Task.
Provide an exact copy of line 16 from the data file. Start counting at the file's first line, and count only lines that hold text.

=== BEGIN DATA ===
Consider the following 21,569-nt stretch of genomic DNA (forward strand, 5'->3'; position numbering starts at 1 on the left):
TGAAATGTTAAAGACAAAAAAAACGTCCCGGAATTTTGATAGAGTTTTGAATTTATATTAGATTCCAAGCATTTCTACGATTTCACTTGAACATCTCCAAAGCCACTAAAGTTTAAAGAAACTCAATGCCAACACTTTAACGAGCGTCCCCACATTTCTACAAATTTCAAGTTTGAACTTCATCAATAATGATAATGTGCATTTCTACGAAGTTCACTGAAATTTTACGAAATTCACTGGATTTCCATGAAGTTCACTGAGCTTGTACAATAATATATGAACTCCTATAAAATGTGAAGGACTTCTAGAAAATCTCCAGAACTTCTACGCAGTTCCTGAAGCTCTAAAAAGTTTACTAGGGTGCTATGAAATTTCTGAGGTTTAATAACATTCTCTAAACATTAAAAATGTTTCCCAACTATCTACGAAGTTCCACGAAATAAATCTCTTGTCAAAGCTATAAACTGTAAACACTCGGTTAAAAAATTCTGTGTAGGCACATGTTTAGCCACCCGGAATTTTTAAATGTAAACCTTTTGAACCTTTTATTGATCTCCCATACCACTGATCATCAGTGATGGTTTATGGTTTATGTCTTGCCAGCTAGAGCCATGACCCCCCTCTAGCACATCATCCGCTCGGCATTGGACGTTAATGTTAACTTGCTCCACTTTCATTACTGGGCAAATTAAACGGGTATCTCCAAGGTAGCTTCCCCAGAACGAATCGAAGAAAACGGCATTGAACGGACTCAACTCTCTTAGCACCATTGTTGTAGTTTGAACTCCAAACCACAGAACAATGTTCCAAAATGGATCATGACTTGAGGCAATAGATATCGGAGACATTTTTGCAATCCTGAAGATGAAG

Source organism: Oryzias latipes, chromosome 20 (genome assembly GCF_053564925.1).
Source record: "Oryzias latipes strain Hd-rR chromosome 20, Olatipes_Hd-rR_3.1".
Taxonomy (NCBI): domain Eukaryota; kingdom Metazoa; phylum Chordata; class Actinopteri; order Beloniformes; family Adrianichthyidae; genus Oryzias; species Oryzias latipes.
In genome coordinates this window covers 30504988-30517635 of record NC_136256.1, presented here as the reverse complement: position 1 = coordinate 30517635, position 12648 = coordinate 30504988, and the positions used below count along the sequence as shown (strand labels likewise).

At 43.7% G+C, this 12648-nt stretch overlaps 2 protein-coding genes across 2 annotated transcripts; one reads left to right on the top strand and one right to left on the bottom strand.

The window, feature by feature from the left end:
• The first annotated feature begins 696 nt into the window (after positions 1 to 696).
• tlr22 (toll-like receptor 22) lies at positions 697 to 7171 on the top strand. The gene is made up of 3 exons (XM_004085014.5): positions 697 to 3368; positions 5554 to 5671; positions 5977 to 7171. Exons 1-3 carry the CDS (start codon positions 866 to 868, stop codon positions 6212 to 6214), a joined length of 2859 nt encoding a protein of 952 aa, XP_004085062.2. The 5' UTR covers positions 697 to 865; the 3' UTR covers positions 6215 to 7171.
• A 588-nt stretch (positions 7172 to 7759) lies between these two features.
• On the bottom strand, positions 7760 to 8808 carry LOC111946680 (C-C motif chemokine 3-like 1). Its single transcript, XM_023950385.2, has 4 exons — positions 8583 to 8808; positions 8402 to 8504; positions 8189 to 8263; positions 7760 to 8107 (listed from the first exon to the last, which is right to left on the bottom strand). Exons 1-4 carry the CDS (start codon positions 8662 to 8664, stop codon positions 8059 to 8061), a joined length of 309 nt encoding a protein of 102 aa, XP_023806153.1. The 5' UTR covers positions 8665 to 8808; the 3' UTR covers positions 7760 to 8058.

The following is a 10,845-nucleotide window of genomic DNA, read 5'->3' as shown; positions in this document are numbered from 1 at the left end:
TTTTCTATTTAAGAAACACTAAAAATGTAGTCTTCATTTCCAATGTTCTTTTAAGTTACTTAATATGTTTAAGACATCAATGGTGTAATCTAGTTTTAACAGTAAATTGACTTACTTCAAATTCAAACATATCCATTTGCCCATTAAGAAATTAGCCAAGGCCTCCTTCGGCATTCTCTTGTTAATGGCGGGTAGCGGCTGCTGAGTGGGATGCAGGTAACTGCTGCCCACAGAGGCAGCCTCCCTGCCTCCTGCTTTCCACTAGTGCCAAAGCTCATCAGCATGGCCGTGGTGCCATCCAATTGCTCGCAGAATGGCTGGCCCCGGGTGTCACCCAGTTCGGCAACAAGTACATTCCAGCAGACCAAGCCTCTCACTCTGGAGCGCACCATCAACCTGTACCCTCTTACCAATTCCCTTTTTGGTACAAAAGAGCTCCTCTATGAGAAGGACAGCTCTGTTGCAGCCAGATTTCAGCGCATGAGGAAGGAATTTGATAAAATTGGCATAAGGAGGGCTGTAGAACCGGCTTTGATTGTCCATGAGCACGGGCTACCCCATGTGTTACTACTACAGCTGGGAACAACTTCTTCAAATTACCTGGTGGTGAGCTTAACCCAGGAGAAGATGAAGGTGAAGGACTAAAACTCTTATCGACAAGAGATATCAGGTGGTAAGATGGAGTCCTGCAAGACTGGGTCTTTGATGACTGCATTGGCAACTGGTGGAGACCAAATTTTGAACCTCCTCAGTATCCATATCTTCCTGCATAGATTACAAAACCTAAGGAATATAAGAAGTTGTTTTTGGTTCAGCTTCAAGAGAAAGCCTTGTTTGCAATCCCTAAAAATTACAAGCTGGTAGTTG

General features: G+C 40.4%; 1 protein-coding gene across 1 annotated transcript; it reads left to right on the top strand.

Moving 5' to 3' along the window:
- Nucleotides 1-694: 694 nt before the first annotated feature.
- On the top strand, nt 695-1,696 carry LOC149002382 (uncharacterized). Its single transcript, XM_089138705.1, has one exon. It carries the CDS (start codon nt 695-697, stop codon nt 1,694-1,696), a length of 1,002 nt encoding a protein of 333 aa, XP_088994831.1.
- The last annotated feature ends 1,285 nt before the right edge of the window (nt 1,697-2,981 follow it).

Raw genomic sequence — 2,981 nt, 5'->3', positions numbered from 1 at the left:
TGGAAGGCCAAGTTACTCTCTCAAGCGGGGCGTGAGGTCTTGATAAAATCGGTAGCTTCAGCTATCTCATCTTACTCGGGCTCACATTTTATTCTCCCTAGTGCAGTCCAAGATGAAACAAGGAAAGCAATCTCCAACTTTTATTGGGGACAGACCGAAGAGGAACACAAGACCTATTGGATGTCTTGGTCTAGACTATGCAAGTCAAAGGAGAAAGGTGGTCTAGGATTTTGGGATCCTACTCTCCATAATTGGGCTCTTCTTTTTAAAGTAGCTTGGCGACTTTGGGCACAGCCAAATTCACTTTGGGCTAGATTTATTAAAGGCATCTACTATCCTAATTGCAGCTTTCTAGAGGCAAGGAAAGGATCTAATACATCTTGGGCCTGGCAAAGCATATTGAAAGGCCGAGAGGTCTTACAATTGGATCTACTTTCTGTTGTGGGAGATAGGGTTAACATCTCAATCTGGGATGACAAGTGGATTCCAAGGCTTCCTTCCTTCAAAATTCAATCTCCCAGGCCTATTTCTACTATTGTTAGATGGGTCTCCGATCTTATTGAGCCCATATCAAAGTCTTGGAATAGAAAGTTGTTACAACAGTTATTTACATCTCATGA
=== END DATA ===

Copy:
Moving 5' to 3' along the window: